Brooks v. Georgia

Annotate this Case
Justia Opinion Summary

In 1991, Anthony Brooks was charged with felony murder and attempted armed robbery. At a plea hearing in January 1992, Brooks, represented by two attorneys, pled guilty to both charges. Brooks was sentenced to life in prison for felony murder and a concurrent probated sentence of ten years for attempted armed robbery. On January 20, 2015, Brooks filed a motion for an out-of-time appeal from his guilty pleas and also moved for an evidentiary hearing thereon. The trial court denied both motions. Brooks appealed the denial of his motions for an out-of-time appeal, and for an evidentiary hearing. Finding no reversible error, the Supreme Court affirmed the denial.

Download PDF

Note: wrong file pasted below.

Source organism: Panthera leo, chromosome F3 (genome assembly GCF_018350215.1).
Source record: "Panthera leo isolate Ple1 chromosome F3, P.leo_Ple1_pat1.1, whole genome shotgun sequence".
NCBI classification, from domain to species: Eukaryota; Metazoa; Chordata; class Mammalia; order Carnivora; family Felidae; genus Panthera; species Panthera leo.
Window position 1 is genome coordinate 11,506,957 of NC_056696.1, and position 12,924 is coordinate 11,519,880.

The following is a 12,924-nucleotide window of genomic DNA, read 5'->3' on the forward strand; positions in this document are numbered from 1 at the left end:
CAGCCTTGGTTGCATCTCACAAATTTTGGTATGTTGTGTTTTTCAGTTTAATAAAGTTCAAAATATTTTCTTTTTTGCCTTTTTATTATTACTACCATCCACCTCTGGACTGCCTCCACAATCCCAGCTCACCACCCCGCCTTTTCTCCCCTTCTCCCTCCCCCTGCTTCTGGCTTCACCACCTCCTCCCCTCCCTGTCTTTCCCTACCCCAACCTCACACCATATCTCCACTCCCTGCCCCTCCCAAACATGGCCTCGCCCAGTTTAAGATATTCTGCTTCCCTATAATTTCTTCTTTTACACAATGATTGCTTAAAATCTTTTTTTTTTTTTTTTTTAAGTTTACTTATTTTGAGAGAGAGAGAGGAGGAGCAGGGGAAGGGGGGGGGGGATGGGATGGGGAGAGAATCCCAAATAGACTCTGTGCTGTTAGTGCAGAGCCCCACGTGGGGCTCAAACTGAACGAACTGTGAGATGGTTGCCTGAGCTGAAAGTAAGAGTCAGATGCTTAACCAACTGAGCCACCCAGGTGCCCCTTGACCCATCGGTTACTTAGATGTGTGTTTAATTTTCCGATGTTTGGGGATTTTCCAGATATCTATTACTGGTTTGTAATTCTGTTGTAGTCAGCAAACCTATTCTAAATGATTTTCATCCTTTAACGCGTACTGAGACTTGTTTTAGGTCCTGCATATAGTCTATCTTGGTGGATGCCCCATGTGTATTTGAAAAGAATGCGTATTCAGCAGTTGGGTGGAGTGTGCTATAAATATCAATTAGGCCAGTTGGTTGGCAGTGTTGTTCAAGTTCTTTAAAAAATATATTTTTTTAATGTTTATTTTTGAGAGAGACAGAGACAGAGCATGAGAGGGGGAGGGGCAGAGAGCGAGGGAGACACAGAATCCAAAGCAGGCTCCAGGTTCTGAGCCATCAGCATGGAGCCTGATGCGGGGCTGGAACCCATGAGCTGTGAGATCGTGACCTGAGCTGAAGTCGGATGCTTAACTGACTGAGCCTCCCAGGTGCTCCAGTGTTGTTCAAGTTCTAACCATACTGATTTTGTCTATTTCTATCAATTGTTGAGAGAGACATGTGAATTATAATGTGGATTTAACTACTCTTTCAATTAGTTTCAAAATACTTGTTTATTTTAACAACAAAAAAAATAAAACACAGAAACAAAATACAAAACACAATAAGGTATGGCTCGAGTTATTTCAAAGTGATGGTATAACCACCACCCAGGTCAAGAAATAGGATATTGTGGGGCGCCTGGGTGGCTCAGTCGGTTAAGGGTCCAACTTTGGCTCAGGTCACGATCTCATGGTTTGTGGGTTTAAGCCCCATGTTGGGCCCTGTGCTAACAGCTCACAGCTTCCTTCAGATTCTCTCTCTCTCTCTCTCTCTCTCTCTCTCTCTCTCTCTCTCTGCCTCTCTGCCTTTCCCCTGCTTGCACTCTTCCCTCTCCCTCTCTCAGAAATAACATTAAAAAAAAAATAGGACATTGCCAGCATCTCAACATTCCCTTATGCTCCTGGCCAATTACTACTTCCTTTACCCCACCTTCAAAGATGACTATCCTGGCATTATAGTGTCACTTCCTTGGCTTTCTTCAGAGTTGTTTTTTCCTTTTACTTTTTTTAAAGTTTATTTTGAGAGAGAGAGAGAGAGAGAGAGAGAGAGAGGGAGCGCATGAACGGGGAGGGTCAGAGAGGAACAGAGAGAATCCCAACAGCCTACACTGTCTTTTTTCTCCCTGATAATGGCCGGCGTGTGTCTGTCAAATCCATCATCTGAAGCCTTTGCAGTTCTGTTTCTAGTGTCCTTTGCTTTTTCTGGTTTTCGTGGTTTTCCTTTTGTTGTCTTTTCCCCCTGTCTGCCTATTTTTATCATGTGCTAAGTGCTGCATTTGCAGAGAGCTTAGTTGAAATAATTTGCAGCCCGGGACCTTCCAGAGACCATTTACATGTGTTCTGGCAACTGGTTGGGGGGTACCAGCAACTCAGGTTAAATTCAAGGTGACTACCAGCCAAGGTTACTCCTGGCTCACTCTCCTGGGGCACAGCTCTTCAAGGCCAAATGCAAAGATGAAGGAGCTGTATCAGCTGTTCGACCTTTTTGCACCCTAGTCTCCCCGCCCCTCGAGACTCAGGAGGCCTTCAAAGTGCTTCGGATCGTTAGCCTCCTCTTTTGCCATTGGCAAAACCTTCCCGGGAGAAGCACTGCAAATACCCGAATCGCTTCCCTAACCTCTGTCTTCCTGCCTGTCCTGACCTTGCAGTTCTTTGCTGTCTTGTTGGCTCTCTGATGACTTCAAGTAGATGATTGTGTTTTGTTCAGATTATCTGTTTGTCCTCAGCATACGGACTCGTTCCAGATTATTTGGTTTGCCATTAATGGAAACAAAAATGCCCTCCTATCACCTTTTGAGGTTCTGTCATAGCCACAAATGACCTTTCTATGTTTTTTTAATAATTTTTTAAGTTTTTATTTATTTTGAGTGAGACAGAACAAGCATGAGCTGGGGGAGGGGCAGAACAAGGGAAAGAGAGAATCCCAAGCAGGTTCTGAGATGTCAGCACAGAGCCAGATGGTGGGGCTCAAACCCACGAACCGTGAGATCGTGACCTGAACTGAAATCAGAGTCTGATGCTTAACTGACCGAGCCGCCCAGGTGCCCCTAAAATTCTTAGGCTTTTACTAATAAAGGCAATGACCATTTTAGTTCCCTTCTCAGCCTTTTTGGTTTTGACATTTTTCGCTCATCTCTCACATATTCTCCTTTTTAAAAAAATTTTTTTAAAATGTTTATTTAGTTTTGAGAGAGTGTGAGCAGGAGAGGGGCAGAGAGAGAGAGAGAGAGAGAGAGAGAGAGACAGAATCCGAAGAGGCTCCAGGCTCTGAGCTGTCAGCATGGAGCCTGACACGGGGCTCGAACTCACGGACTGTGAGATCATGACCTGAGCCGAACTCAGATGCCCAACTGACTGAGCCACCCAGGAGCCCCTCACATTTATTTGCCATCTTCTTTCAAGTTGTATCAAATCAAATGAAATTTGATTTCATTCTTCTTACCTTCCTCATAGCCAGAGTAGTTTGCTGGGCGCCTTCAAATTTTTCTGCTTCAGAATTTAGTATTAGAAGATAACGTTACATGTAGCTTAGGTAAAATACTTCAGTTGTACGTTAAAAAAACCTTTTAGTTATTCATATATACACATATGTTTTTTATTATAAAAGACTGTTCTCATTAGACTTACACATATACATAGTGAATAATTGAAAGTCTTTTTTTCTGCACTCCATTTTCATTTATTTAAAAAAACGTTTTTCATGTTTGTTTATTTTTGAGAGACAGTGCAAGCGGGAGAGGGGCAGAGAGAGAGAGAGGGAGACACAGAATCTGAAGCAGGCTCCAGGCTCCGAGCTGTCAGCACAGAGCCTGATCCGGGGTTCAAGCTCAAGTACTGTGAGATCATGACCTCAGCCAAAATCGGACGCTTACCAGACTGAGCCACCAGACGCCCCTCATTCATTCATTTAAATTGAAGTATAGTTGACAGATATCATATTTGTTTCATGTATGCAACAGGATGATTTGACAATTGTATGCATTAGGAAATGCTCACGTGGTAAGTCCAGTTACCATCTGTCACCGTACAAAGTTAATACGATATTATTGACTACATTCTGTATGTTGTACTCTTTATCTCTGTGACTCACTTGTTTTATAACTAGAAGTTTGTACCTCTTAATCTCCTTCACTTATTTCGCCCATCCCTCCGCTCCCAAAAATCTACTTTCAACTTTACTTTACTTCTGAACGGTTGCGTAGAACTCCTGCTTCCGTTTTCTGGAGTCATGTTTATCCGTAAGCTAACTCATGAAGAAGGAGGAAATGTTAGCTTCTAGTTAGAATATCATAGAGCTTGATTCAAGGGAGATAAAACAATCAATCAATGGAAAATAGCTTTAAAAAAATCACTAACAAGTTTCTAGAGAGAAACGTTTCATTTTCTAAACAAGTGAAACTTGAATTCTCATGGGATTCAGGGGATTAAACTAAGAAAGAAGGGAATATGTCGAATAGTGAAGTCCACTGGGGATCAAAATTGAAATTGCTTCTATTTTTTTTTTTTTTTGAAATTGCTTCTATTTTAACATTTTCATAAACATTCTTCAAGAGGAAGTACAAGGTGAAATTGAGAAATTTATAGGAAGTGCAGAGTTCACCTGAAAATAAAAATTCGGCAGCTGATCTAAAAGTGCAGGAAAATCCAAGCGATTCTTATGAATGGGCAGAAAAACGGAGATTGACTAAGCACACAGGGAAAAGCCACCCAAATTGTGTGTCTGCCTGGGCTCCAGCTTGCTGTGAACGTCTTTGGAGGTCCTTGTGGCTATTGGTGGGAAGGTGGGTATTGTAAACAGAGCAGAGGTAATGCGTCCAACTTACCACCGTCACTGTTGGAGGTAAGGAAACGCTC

In the Supreme Court of Georgia Decided: July 8, 2016 S16A0450. BROOKS v. THE STATE. HINES, Presiding Justice. Anthony Brooks appeals from the denial of his motions for an out-of-time appeal, and for an evidentiary hearing. For the reasons that follow, we affirm. In 1991, Anthony Brooks was charged with felony murder and attempted armed robbery. At a plea hearing on January 17, 1992, Brooks, represented by two attorneys, pled guilty to both charges. Brooks was sentenced to life in prison for felony murder and a concurrent probated sentence of ten years for attempted armed robbery. On January 20, 2015, Brooks filed a motion for an out-of-time appeal from his guilty pleas and also moved for an evidentiary hearing thereon. The trial court denied both motions. As this Court has previously stated, [t]he purpose of an out-of-time appeal is to address constitutional concerns that arise when a criminal defendant is denied a first appeal of right because the counsel to whom he was entitled to have assist him in that appeal was professionally deficient in failing to advise him to file a timely appeal, and that this deficiency caused him prejudice; therefore, an out-of-time appeal is appropriate when a direct appeal was not taken due to the ineffective assistance of counsel. Stephens v. State, 291 Ga. 837, 838 (1) (733 SE2d 266) (2012). However, that is not the end of the analysis because in order to have an out-of-time appeal on the basis of ineffective assistance of counsel, the defendant must have had the right to file a direct appeal, and a direct appeal from a judgment of conviction and sentence entered following a guilty plea is available to the defendant only if the issue on appeal is capable of resolution by reference to facts on the record. Id. Consequently, a determinative factor in the availability of an out-of-time appeal when the defendant has pled guilty is whether the appeal can be decided based upon the existing record; any question of the effectiveness of counsel is not reached unless it can be resolved by reference to facts on the record. Id. Coulter v. State, 295 Ga. 699, 700 (1) (763 SE2d 713) (2014). Accordingly, the preliminary question raised by Brooks’s appeal is whether the issues that [he] seeks to appeal can be resolved on the existing record because, if not, he would have had no right to file even a timely appeal, and therefore, would not be entitled to an out-of-time appeal. Id. If, indeed, his claims require expansion of the record, he would have to pursue them by way of a petition for writ of habeas corpus. Id. But, if in his motion for an out-of-time appeal, [Brooks] has raised an issue that can be determined on the existing record, concerns regarding the effectiveness of his counsel are reached, and he must show that his counsel was ineffective in not filing a timely appeal under the test set forth in Strickland v. Washington, 466 U.S. 668 (104 SCt 2052, 80 LE2d 674) (1984). Such test places the burden on a defendant to show both that his trial counsel provided deficient performance, and that but for such deficiency, there is a reasonable probability that the outcome of the proceeding would have been different, which in the present context means that an appeal would have been successful. Stephens v. State, supra at 838-839 (1). This Court need not address both parts of the Strickland test if the defendant makes an insufficient showing on 2 one; in fact, the Court need not determine whether counsel's performance was deficient before examining any prejudice suffered by the defendant as a result of the alleged deficiencies. Stephens v. State, supra at 839 (1). Consequently, if the claims that the defendant seeks to raise in an out-of-time appeal can be resolved against him on the face of the record, so that even a timely appeal would not have been successful, then the failure of plea counsel to advise the defendant to file such an appeal cannot be found professionally deficient, nor can any prejudice result. Id. Thus, in such circumstances, the trial court may deny the defendant’s motion for an out-of-time appeal without an evidentiary hearing. Id. Id. at 700-701 (1). 1. Brooks contends that his guilty plea to the crime of felony murder while in the commission of aggravated assault was not knowingly and voluntarily entered because the indictment was defective in that it did not specify that he intended to commit aggravated assault, or specify how the aggravated assault was committed. However, the indictment was not fatally flawed; it alleged that Brooks committed felony murder in that he did, “while in the commission of a felony, to-wit: aggravated assault, cause the death of a human being, to wit: Albert Lee Stovall.” Thus, the indictment charged appellant with felony murder-having caused the death of the victim while committing the felony of aggravated assault. See OCGA § 16-5-1(c). Aggravated assault is a felony. OCGA § 16-5-21. The indictment is sufficient to withstand a general demurrer because appellant cannot admit he caused the death of the victim while in the commission of aggravated assault 3 and not be guilty of the crime. Stinson v. State, 279 Ga. 177, 179 (2) (611 SE2d 52) (2005). As to Brooks’s contention that the felony murder indictment was deficient because it did not contain all the essential elements of the underlying crime of aggravated assault[, this] is, in essence, a special demurrer seeking greater specificity with regard to the predicate felony. We agree with the State that appellant's failure to file his special demurrer seeking additional information before pleading [. . .] guilty to the indictment constitutes a waiver of his right to be tried on a perfect indictment. [Cits.] Id. at 180. (Footnote omitted.)1 2. Additionally, Brooks contends that he received ineffective assistance from his plea counsel in that counsel failed to inform him that he had a right to appeal from a guilty plea on a defective indictment. However, as noted in Division 1, supra, the indictment did not fail to allege a crime. Thus, this contention of ineffective assistance of plea counsel can be resolved adversely to Brooks by examining the existing record, and the trial court did not 1 To the extent that Brooks’s claim is that his guilty plea was not supported by a sufficient factual basis, the transcript of the plea hearing shows that the facts recited by the prosecutor were sufficient to support Brooks’s convictions for both attempted armed robbery and felony murder while in the commission of aggravated assault. See Roberts v. State, 298 Ga. 331, 331-332 (1) (782 SE2d 1) (2016). 4 err in denying his motion for an out-of-time appeal on this ground. Marion v. State, 287 Ga. 134, 135 (2) (695 SE2d 199) (2010). 3. Brooks also contends that his pleas were not freely and knowingly made in that he was not fully advised of his rights under Boykin v. Alabama, 395 U.S. 238 (89 SCt 1709, 23 LE2d 274) (1969), in particular the right not to incriminate himself and the right to confront his accusers. These claims can also be decided upon the record, which belies Brooks’s contentions. At his 1992 plea hearing, Brooks testified that his attorneys had reviewed the plea form with him, explained the questions that appeared on it to him, that he did, in fact, sign the plea form indicating that he understood his rights, and that he initialed the form as to each right enumerated thereon. The plea form shows not only Brooks’s signature at the end of the form affirming that he read and understood the rights enumerated on the form, and waived those rights, but also that he initialed the blank marked for a “yes” response as to each of the following specific questions: “Do you understand that you don’t have to say, sign, or do anything that will tend to show you are guilty of the offense charged unless you want to?”; “Do you understand that you have the right to make the State bring in witnesses to testify against you under oath 5 at a trial, and that you and your lawyer have the right to question and crossexamine them under oath?”; and, “Do you understand that the court can make the witnesses you want come into court and testify for you in your defense?” The form also bears the certifications of Brooks’s plea counsel that they reviewed the questions on the form with Brooks, and that counsel had assured themselves that Brooks understood the rights he was waiving. The questions on the form adequately advised Brooks regarding his privilege against selfincrimination and the right to confrontation that he was waiving. See Mims v. State, ___ Ga. ___, ___ (n. 5 & 6) (___ SE2d ___) (2016) (Case No. S16A0542, decided June 6, 2016); Coulter v. State, 295 Ga. 699, 702 (n. 3) (763 SE2d 713) (2014); Brown v. State, 290 Ga. 50, 52 (2) (718 SE2d 1) (2011). Accordingly, the record reveals that there is no merit to Brooks’s claims that he was not fully advised of the Boykin rights he was waiving. Thus, it was not error to deny Brooks’s motion for an out-of time appeal, and to do so without conducting an evidentiary hearing. Coulter, supra at 700701 (1). Judgment affirmed. All the Justices concur. 6